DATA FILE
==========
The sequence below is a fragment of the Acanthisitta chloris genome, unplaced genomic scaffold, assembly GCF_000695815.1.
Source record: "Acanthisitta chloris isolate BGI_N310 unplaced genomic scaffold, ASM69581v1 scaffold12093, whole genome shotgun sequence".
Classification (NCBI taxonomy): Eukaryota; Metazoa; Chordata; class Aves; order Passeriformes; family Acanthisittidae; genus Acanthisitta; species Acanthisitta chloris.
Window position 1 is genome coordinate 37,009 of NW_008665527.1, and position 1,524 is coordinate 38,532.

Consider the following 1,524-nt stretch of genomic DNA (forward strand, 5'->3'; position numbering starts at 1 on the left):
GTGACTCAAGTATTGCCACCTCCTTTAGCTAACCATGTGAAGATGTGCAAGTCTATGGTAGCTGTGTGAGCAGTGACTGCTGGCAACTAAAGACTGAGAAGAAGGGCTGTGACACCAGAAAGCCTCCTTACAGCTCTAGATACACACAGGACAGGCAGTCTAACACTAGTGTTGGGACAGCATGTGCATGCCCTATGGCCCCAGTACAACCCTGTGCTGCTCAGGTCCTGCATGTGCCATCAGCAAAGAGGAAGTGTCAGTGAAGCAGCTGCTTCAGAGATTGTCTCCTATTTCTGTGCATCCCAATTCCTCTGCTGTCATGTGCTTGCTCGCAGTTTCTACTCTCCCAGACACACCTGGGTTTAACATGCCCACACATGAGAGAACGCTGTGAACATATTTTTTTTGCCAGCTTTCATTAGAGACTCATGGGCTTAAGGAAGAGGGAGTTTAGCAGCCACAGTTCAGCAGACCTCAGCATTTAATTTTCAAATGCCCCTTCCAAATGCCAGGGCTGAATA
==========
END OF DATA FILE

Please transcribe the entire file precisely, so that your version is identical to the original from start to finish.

The sequence below is a fragment of the Acanthisitta chloris genome, unplaced genomic scaffold, assembly GCF_000695815.1.
Source record: "Acanthisitta chloris isolate BGI_N310 unplaced genomic scaffold, ASM69581v1 scaffold12093, whole genome shotgun sequence".
Classification (NCBI taxonomy): Eukaryota; Metazoa; Chordata; class Aves; order Passeriformes; family Acanthisittidae; genus Acanthisitta; species Acanthisitta chloris.
Window position 1 is genome coordinate 37,009 of NW_008665527.1, and position 1,524 is coordinate 38,532.

Consider the following 1,524-nt stretch of genomic DNA (forward strand, 5'->3'; position numbering starts at 1 on the left):
GTGACTCAAGTATTGCCACCTCCTTTAGCTAACCATGTGAAGATGTGCAAGTCTATGGTAGCTGTGTGAGCAGTGACTGCTGGCAACTAAAGACTGAGAAGAAGGGCTGTGACACCAGAAAGCCTCCTTACAGCTCTAGATACACACAGGACAGGCAGTCTAACACTAGTGTTGGGACAGCATGTGCATGCCCTATGGCCCCAGTACAACCCTGTGCTGCTCAGGTCCTGCATGTGCCATCAGCAAAGAGGAAGTGTCAGTGAAGCAGCTGCTTCAGAGATTGTCTCCTATTTCTGTGCATCCCAATTCCTCTGCTGTCATGTGCTTGCTCGCAGTTTCTACTCTCCCAGACACACCTGGGTTTAACATGCCCACACATGAGAGAACGCTGTGAACATATTTTTTTTGCCAGCTTTCATTAGAGACTCATGGGCTTAAGGAAGAGGGAGTTTAGCAGCCACAGTTCAGCAGACCTCAGCATTTAATTTTCAAATGCCCCTTCCAAATGCCAGGGCTGAATA